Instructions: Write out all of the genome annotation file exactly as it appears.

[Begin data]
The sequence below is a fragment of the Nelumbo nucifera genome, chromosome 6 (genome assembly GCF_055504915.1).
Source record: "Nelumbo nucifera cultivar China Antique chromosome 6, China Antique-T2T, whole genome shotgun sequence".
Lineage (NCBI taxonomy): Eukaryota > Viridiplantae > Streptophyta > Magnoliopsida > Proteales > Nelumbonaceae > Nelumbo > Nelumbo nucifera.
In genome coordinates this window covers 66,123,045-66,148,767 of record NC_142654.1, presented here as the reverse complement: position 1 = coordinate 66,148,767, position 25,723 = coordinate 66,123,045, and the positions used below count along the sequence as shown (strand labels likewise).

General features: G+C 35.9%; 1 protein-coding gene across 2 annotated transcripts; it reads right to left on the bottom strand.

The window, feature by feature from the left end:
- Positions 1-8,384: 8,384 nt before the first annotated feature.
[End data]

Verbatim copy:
The sequence below is a fragment of the Nelumbo nucifera genome, chromosome 6 (genome assembly GCF_055504915.1).
Source record: "Nelumbo nucifera cultivar China Antique chromosome 6, China Antique-T2T, whole genome shotgun sequence".
Lineage (NCBI taxonomy): Eukaryota > Viridiplantae > Streptophyta > Magnoliopsida > Proteales > Nelumbonaceae > Nelumbo > Nelumbo nucifera.
In genome coordinates this window covers 66,123,045-66,148,767 of record NC_142654.1, presented here as the reverse complement: position 1 = coordinate 66,148,767, position 25,723 = coordinate 66,123,045, and the positions used below count along the sequence as shown (strand labels likewise).

General features: G+C 35.9%; 1 protein-coding gene across 2 annotated transcripts; it reads right to left on the bottom strand.

The window, feature by feature from the left end:
- Positions 1-8,384: 8,384 nt before the first annotated feature.